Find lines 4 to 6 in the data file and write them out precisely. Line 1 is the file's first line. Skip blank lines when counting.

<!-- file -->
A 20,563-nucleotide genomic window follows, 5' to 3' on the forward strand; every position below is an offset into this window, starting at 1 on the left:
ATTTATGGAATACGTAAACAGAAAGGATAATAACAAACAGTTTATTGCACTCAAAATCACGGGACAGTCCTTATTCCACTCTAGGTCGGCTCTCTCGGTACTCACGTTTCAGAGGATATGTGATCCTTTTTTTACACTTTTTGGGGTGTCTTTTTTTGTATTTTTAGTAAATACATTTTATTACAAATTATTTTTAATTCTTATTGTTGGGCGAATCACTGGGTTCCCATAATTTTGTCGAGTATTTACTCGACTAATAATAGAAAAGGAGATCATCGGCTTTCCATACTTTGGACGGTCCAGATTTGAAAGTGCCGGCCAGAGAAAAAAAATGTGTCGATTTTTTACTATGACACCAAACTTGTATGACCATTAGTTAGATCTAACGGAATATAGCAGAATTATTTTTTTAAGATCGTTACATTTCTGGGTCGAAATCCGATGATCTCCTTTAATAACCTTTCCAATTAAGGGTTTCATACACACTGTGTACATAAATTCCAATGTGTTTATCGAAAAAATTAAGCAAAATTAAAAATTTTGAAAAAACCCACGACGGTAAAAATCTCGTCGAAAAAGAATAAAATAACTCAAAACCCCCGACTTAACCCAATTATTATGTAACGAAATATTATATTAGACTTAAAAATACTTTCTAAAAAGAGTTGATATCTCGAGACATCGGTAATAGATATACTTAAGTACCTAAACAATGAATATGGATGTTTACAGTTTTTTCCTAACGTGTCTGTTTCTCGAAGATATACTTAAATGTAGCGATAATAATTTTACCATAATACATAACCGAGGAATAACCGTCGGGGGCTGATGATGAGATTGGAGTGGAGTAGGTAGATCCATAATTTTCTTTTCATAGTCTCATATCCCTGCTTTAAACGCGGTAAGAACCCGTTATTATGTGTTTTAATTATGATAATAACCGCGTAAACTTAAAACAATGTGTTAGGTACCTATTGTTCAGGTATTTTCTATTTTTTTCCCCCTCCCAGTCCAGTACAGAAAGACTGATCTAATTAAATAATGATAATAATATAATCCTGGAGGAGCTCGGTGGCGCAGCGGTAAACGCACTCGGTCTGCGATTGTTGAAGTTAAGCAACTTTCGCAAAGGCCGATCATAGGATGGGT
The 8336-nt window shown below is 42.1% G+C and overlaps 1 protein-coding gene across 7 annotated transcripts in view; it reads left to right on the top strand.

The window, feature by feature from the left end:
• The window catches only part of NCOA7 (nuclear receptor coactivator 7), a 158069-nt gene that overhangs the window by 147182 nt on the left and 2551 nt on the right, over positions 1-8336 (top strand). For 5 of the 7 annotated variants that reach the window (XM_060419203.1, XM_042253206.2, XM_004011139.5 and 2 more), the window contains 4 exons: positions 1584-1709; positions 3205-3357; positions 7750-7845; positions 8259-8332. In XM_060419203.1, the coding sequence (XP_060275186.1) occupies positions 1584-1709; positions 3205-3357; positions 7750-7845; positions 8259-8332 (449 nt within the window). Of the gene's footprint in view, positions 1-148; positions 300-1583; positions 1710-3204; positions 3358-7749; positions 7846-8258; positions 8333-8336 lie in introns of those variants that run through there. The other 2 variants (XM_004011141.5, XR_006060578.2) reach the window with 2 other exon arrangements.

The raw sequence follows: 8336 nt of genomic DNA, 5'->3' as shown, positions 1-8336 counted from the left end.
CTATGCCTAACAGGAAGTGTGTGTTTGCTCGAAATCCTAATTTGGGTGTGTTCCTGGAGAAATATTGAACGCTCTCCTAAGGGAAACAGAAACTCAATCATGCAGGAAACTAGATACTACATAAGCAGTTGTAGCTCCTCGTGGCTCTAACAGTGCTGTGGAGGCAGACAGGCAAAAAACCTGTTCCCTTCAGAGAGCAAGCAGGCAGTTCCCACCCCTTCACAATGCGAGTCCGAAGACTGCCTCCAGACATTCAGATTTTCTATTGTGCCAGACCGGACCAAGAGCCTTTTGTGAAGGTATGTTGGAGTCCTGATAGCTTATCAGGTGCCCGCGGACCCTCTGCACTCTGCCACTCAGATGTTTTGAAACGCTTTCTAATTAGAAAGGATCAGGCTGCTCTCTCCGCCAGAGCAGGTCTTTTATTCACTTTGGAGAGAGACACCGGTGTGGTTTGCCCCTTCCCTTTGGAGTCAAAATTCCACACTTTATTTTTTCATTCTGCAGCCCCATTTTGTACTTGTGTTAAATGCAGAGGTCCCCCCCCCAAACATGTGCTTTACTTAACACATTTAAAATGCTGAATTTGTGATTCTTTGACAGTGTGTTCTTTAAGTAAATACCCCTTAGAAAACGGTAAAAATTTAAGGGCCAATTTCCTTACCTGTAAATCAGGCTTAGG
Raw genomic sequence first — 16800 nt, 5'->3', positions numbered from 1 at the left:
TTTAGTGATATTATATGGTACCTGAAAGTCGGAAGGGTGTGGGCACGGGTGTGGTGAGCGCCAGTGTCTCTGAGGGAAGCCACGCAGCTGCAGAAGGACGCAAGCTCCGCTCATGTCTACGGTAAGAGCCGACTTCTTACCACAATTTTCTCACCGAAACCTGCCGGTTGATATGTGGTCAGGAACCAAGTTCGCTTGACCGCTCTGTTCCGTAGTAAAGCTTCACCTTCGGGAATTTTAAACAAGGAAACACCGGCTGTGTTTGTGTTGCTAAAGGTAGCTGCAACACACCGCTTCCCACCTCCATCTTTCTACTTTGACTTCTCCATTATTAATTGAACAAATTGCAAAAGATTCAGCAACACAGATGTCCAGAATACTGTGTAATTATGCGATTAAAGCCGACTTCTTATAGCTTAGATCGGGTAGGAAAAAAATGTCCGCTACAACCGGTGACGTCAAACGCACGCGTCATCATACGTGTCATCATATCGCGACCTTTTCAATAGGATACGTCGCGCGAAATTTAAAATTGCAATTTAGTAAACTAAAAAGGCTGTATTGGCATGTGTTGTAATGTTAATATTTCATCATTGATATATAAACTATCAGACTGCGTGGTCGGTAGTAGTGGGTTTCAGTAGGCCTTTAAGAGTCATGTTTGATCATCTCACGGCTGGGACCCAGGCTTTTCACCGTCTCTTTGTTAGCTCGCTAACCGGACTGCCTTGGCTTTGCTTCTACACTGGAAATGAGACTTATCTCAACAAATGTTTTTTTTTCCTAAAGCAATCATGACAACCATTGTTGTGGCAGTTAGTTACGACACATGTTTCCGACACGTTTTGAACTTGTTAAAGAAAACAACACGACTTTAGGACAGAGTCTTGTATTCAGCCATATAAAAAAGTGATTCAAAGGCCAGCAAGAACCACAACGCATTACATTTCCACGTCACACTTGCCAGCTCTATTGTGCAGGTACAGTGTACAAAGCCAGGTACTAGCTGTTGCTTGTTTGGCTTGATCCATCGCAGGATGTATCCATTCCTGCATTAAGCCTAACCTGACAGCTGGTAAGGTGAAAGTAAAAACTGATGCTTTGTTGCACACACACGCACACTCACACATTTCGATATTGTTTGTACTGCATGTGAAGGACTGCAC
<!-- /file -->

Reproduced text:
The window, feature by feature from the left end:
• The window catches only part of NCOA7 (nuclear receptor coactivator 7), a 158069-nt gene that overhangs the window by 147182 nt on the left and 2551 nt on the right, over positions 1-8336 (top strand). For 5 of the 7 annotated variants that reach the window (XM_060419203.1, XM_042253206.2, XM_004011139.5 and 2 more), the window contains 4 exons: positions 1584-1709; positions 3205-3357; positions 7750-7845; positions 8259-8332. In XM_060419203.1, the coding sequence (XP_060275186.1) occupies positions 1584-1709; positions 3205-3357; positions 7750-7845; positions 8259-8332 (449 nt within the window). Of the gene's footprint in view, positions 1-148; positions 300-1583; positions 1710-3204; positions 3358-7749; positions 7846-8258; positions 8333-8336 lie in introns of those variants that run through there. The other 2 variants (XM_004011141.5, XR_006060578.2) reach the window with 2 other exon arrangements.

The raw sequence follows: 8336 nt of genomic DNA, 5'->3' as shown, positions 1-8336 counted from the left end.